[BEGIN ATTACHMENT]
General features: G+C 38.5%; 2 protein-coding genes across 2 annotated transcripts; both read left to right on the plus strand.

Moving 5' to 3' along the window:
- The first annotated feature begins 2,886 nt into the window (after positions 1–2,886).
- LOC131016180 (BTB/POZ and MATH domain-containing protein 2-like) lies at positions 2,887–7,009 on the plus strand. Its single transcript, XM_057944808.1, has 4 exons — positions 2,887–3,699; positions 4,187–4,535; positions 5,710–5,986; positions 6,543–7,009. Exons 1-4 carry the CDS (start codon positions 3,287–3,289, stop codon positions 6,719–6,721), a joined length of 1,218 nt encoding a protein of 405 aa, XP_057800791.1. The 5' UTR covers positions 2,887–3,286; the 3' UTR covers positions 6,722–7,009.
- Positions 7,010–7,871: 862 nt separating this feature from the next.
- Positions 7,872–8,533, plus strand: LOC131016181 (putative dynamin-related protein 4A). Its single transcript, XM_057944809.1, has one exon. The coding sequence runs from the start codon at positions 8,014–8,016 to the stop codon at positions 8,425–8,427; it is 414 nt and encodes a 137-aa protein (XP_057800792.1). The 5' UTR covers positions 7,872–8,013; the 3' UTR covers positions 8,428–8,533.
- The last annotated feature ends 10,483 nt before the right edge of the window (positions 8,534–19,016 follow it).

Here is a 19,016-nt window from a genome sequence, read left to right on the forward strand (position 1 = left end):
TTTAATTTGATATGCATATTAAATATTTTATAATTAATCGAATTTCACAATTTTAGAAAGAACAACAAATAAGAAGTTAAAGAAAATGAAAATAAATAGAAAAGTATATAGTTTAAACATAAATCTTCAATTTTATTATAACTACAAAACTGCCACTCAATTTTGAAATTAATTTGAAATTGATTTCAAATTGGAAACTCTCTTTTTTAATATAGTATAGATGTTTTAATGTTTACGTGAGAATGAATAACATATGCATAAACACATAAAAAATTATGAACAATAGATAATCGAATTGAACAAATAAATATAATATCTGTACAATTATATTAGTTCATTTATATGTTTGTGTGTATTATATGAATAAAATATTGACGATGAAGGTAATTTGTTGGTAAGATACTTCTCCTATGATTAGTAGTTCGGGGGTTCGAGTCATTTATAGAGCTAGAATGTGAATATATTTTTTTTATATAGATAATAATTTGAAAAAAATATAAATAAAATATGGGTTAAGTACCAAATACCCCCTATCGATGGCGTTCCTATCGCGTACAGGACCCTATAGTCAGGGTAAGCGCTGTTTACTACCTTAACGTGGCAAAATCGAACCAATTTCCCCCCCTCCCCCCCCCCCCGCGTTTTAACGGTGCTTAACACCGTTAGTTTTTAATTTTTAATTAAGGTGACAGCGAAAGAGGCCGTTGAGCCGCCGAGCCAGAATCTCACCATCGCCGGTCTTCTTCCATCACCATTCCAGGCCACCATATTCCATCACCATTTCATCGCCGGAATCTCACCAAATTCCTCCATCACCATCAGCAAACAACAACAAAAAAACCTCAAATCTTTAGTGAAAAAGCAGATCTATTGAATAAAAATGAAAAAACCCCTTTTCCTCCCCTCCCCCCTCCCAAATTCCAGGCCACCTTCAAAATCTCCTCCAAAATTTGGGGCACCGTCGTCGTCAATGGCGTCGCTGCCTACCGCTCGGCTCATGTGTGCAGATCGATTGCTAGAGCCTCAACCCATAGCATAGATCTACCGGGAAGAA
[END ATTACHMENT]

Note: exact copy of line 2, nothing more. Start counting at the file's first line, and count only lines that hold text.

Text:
Moving 5' to 3' along the window: